Management of Ulcer Bleeding: ACG Guidelines - Therapy after initial endoscopy After successful endoscopic hemostasis, intravenous PPI therapy with 80 mg bolus followed by 8 mg/h continuous infusion for 72 h should be given to patients who have an ulcer with active bleeding, a non-bleeding visible vessel, or an adherent clot (Strong recommendation). Patients with ulcers that have flat pigmented spots or clean bases can receive standard PPI therapy (e.g., oral PPI once daily) (Strong recommendation). Routine second-look endoscopy, in which repeat endoscopy is performed 24 h after initial endoscopic hemostatic therapy, is not recommended (Conditional recommendation). Repeat endoscopy should be performed in patients with clinical evidence of recurrent bleeding and hemostatic therapy should be applied in those with higher risk stigmata of hemorrhage (Strong recommendation). If further bleeding occurs after a second endoscopic therapeutic session, surgery or interventional radiology with transcathether arterial embolization is generally employed (Conditional recommendation). Laine & Jensen Am J Gastroenterol 2012; 107:345–360
International Consensus on Nonvariceal Upper Gastrointestinal Bleeding: Postdischarge ASA and NSAIDs In patients with previous ulcer bleeding who require an NSAID, it should be recognized that treatment with a traditional NSAID plus PPI or a COX-2 inhibitor alone is still associated with a clinically important risk for recurrent ulcer bleeding. In patients with previous ulcer bleeding who require an NSAID, the combination of a PPI and a COX-2 inhibitor is recommended to reduce the risk for recurrent bleeding from that of COX-2 inhibitors alone. Barkun AN, et al. Ann Intern Med. 2010;152:101-113.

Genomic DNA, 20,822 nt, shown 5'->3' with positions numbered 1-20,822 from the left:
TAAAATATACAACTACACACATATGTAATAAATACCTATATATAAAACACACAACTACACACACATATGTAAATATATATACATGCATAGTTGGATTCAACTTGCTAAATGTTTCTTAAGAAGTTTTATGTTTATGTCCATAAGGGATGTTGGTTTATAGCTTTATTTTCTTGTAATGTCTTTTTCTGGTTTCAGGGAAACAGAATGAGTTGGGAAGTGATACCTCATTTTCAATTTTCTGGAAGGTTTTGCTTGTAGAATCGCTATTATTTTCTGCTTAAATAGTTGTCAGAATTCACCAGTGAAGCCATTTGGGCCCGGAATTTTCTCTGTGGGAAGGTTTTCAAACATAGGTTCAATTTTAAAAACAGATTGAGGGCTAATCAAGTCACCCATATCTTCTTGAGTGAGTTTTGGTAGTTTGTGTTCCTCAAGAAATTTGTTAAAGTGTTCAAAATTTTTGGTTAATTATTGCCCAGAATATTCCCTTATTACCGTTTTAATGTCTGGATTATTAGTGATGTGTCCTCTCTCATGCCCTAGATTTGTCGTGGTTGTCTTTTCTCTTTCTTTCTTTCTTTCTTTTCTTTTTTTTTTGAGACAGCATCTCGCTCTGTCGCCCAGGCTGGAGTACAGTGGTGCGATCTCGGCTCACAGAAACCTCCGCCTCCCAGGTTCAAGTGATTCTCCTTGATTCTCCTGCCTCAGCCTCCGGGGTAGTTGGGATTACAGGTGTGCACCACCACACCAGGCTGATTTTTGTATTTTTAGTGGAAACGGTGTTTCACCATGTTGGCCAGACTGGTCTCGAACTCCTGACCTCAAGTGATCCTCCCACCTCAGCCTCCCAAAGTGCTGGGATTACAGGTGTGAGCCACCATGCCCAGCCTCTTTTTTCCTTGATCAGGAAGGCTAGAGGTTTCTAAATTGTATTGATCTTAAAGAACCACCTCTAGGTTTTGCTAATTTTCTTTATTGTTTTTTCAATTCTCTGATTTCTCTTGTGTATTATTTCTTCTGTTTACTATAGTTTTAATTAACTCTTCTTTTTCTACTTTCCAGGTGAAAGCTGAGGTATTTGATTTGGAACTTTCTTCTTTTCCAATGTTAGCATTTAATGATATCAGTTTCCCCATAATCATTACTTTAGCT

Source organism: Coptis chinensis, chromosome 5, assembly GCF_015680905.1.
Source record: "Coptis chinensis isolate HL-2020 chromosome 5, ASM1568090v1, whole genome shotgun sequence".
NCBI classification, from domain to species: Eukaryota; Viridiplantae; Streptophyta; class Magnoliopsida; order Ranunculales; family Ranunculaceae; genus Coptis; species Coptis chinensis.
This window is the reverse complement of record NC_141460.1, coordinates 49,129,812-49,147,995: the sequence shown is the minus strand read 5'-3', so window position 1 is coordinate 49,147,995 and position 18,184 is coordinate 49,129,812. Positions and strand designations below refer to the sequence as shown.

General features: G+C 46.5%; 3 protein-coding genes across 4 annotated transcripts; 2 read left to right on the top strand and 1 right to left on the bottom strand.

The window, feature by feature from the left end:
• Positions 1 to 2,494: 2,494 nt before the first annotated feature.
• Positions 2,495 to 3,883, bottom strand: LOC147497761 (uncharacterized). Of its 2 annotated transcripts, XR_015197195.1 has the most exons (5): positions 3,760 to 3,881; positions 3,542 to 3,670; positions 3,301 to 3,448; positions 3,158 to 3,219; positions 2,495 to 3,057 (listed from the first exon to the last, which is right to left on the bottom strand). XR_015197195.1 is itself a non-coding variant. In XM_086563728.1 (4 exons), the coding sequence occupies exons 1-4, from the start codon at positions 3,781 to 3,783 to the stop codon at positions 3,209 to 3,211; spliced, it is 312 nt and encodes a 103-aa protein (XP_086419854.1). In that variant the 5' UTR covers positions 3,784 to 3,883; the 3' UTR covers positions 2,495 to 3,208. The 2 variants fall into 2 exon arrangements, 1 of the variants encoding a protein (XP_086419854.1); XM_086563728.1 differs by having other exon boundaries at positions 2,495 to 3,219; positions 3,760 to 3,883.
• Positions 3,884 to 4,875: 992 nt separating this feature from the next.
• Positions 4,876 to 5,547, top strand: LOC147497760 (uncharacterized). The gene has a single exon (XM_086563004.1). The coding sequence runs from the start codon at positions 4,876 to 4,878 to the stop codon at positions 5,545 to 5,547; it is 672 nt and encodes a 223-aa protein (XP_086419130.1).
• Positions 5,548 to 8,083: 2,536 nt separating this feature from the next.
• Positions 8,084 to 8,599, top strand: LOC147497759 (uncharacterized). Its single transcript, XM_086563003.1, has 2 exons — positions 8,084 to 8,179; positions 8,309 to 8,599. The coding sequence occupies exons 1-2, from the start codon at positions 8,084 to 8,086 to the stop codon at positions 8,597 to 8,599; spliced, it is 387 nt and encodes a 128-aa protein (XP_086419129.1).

International Consensus on Nonvariceal Upper Gastrointestinal Bleeding: Postdischarge ASA and NSAIDs In patients who receive low-dose ASA and develop acute ulcer bleeding, ASA therapy should be restarted as soon as the risk for cardiovascular complication is thought to outweigh the risk for bleeding. In patients with previous ulcer bleeding who require cardiovascular prophylaxis, it should be recognized that clopidogrel alone has a higher risk for rebleeding than ASA combined with a PPI. Barkun AN, et al. Ann Intern Med. 2010;152:101-113.
Resuscitation UGI source Most bleeding ceases Colonoscopy No role for barium studies Acute LGIB Key Points
SUMMARY GI Bleeding Management Assessment and stabilization of hemodynamic status Determine the source of bleeding Stop active bleeding Treatment of underlying abnormality Prevent recurrent bleeding